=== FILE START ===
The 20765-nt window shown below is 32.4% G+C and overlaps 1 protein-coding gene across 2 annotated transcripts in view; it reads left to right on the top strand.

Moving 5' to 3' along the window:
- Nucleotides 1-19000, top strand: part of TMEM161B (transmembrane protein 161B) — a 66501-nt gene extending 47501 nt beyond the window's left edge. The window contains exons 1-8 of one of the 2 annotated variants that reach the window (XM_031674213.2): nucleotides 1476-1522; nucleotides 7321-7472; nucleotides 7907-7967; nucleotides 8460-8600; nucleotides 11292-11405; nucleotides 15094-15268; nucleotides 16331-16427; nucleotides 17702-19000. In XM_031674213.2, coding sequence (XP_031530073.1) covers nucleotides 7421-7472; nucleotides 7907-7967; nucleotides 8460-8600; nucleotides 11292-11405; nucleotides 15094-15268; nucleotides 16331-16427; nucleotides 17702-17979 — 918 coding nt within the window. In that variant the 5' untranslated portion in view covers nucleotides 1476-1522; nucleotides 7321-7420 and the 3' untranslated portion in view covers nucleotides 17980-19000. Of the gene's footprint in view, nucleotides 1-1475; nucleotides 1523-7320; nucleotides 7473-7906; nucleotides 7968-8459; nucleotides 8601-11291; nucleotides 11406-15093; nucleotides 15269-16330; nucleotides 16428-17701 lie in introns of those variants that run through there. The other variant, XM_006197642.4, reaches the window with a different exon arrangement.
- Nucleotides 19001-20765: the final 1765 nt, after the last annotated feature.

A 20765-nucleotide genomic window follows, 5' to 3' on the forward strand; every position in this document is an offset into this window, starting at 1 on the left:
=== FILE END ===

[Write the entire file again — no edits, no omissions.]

The 20765-nt window shown below is 32.4% G+C and overlaps 1 protein-coding gene across 2 annotated transcripts in view; it reads left to right on the top strand.

Moving 5' to 3' along the window:
- Nucleotides 1-19000, top strand: part of TMEM161B (transmembrane protein 161B) — a 66501-nt gene extending 47501 nt beyond the window's left edge. The window contains exons 1-8 of one of the 2 annotated variants that reach the window (XM_031674213.2): nucleotides 1476-1522; nucleotides 7321-7472; nucleotides 7907-7967; nucleotides 8460-8600; nucleotides 11292-11405; nucleotides 15094-15268; nucleotides 16331-16427; nucleotides 17702-19000. In XM_031674213.2, coding sequence (XP_031530073.1) covers nucleotides 7421-7472; nucleotides 7907-7967; nucleotides 8460-8600; nucleotides 11292-11405; nucleotides 15094-15268; nucleotides 16331-16427; nucleotides 17702-17979 — 918 coding nt within the window. In that variant the 5' untranslated portion in view covers nucleotides 1476-1522; nucleotides 7321-7420 and the 3' untranslated portion in view covers nucleotides 17980-19000. Of the gene's footprint in view, nucleotides 1-1475; nucleotides 1523-7320; nucleotides 7473-7906; nucleotides 7968-8459; nucleotides 8601-11291; nucleotides 11406-15093; nucleotides 15269-16330; nucleotides 16428-17701 lie in introns of those variants that run through there. The other variant, XM_006197642.4, reaches the window with a different exon arrangement.
- Nucleotides 19001-20765: the final 1765 nt, after the last annotated feature.

A 20765-nucleotide genomic window follows, 5' to 3' on the forward strand; every position in this document is an offset into this window, starting at 1 on the left: